Defense Date

2014

Document Type

Thesis

Degree Name

Master of Science

Department

Microbiology & Immunology

First Advisor

Jessica Bell

Abstract

The innate immune system provides the body’s first line of defense against pathogenic challenge through pathogen recognition and initiation of the immune response. Among the various cellular mechanisms of pathogen recognition in mammals, Toll-like receptor 3 (TLR3) recognizes viral dsRNA. Stimulation of TLR3 signaling pathway leads to transcription of pro-inflammatory cytokines and type-1 Interferons. Suppressor of IKKε (SIKE) interacts with two kinases in the signaling pathway, IKKε and TANK binding kinase 1 (TBK1), inhibiting the transcription of type I interferons. Recently, the Bell Laboratory discovered that SIKE blocks TBK1-mediated activation of type I interferons by acting as a high affinity, alternative substrate of TBK1.

To further characterize SIKE’s function within the antiviral response, this study focused on defining the overall SIKE structure. Using recombinant protein expressed from E. coli and purified via immobilized metal affinity chromatography, SIKE crystals were obtained from a sample concentrated to 15 mg/ml under several crystallization conditions. Yet, reproducing these results has been difficult. In this study, we have modified the purification scheme to remove an E. coli contaminant, SlyD. Purification under denaturing conditions, removal of soluble proteins, incorporation of ion exchange and different IMAC (immobilized metal ion affinity chromatography) resins has been tested. For each scheme, size exclusion chromatography and SDS-PAGE/Coomassie/silver stain were used to assess purity. Crystallization trials for samples from each purification scheme were completed. In addition to crystallization trials, hydrogen-deuterium exchange (HDX) was investigated, accompanied with pepsin digests, in order to further characterize the dynamic structure of SIKE.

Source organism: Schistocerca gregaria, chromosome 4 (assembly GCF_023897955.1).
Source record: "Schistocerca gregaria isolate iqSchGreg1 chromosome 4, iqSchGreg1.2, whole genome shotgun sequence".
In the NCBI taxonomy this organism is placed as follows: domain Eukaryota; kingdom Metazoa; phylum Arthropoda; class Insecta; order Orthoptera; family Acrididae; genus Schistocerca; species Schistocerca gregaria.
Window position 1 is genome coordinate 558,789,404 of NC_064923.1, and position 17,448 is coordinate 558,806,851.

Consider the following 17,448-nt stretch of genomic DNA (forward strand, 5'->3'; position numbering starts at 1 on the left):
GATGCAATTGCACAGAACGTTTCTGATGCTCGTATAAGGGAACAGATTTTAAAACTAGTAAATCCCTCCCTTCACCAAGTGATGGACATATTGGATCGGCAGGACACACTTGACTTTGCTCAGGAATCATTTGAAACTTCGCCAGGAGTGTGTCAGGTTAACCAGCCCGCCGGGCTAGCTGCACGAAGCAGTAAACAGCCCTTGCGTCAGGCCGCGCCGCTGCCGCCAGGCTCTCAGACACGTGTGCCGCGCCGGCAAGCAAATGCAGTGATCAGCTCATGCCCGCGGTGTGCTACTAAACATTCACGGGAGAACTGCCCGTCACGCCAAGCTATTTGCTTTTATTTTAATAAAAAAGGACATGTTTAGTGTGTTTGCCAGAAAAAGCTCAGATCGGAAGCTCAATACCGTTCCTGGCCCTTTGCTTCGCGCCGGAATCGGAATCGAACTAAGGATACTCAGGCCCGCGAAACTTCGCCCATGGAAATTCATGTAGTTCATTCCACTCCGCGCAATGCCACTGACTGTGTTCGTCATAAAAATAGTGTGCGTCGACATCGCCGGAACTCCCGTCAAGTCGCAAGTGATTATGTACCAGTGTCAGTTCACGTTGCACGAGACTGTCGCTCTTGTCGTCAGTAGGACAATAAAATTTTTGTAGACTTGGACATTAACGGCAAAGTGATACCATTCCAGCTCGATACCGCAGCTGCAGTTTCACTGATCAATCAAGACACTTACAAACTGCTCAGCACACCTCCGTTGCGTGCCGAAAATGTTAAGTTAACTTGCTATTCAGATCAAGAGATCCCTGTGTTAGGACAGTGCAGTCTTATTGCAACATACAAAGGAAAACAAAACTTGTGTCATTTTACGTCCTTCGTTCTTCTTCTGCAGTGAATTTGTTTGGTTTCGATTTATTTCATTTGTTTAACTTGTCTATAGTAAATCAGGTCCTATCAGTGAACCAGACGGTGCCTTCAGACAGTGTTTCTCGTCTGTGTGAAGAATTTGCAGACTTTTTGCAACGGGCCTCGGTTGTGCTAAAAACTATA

Rights

© The Author

Is Part Of

VCU University Archives

Is Part Of

VCU Theses and Dissertations

Date of Submission

12-18-2014

Available for download on Tuesday, December 17, 2019

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